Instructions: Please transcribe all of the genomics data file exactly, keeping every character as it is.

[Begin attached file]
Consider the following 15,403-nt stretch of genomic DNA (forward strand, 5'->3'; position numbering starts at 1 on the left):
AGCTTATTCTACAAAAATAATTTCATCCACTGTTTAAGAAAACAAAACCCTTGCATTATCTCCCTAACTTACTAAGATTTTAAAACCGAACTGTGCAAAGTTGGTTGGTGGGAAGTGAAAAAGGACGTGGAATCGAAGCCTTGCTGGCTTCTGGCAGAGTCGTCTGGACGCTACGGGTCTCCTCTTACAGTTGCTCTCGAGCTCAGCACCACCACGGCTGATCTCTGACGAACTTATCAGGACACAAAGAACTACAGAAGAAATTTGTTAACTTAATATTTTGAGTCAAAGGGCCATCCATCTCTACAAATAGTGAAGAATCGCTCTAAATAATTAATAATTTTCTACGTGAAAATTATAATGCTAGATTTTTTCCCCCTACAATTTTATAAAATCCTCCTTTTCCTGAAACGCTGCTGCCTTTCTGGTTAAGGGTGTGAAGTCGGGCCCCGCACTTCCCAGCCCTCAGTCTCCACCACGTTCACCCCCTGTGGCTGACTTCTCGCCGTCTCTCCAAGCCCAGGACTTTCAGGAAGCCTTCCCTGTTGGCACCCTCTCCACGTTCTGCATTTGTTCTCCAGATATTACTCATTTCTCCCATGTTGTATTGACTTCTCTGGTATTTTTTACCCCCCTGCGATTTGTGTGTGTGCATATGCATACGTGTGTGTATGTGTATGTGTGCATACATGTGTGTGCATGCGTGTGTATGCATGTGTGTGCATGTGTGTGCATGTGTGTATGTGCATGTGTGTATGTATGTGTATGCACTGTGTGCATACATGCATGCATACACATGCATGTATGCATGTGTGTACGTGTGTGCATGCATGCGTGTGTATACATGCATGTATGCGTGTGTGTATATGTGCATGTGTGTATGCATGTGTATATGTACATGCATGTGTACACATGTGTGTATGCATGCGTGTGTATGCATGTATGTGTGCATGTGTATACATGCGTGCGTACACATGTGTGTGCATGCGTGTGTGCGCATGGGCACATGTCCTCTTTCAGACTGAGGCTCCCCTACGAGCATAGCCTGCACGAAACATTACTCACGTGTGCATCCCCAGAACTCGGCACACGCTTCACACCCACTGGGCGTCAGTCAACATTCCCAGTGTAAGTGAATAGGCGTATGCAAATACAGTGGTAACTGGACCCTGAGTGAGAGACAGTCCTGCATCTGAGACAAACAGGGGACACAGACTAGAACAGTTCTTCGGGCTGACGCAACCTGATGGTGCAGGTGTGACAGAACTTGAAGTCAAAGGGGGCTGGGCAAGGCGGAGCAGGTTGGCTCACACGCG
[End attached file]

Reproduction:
Consider the following 15,403-nt stretch of genomic DNA (forward strand, 5'->3'; position numbering starts at 1 on the left):
AGCTTATTCTACAAAAATAATTTCATCCACTGTTTAAGAAAACAAAACCCTTGCATTATCTCCCTAACTTACTAAGATTTTAAAACCGAACTGTGCAAAGTTGGTTGGTGGGAAGTGAAAAAGGACGTGGAATCGAAGCCTTGCTGGCTTCTGGCAGAGTCGTCTGGACGCTACGGGTCTCCTCTTACAGTTGCTCTCGAGCTCAGCACCACCACGGCTGATCTCTGACGAACTTATCAGGACACAAAGAACTACAGAAGAAATTTGTTAACTTAATATTTTGAGTCAAAGGGCCATCCATCTCTACAAATAGTGAAGAATCGCTCTAAATAATTAATAATTTTCTACGTGAAAATTATAATGCTAGATTTTTTCCCCCTACAATTTTATAAAATCCTCCTTTTCCTGAAACGCTGCTGCCTTTCTGGTTAAGGGTGTGAAGTCGGGCCCCGCACTTCCCAGCCCTCAGTCTCCACCACGTTCACCCCCTGTGGCTGACTTCTCGCCGTCTCTCCAAGCCCAGGACTTTCAGGAAGCCTTCCCTGTTGGCACCCTCTCCACGTTCTGCATTTGTTCTCCAGATATTACTCATTTCTCCCATGTTGTATTGACTTCTCTGGTATTTTTTACCCCCCTGCGATTTGTGTGTGTGCATATGCATACGTGTGTGTATGTGTATGTGTGCATACATGTGTGTGCATGCGTGTGTATGCATGTGTGTGCATGTGTGTGCATGTGTGTATGTGCATGTGTGTATGTATGTGTATGCACTGTGTGCATACATGCATGCATACACATGCATGTATGCATGTGTGTACGTGTGTGCATGCATGCGTGTGTATACATGCATGTATGCGTGTGTGTATATGTGCATGTGTGTATGCATGTGTATATGTACATGCATGTGTACACATGTGTGTATGCATGCGTGTGTATGCATGTATGTGTGCATGTGTATACATGCGTGCGTACACATGTGTGTGCATGCGTGTGTGCGCATGGGCACATGTCCTCTTTCAGACTGAGGCTCCCCTACGAGCATAGCCTGCACGAAACATTACTCACGTGTGCATCCCCAGAACTCGGCACACGCTTCACACCCACTGGGCGTCAGTCAACATTCCCAGTGTAAGTGAATAGGCGTATGCAAATACAGTGGTAACTGGACCCTGAGTGAGAGACAGTCCTGCATCTGAGACAAACAGGGGACACAGACTAGAACAGTTCTTCGGGCTGACGCAACCTGATGGTGCAGGTGTGACAGAACTTGAAGTCAAAGGGGGCTGGGCAAGGCGGAGCAGGTTGGCTCACACGCG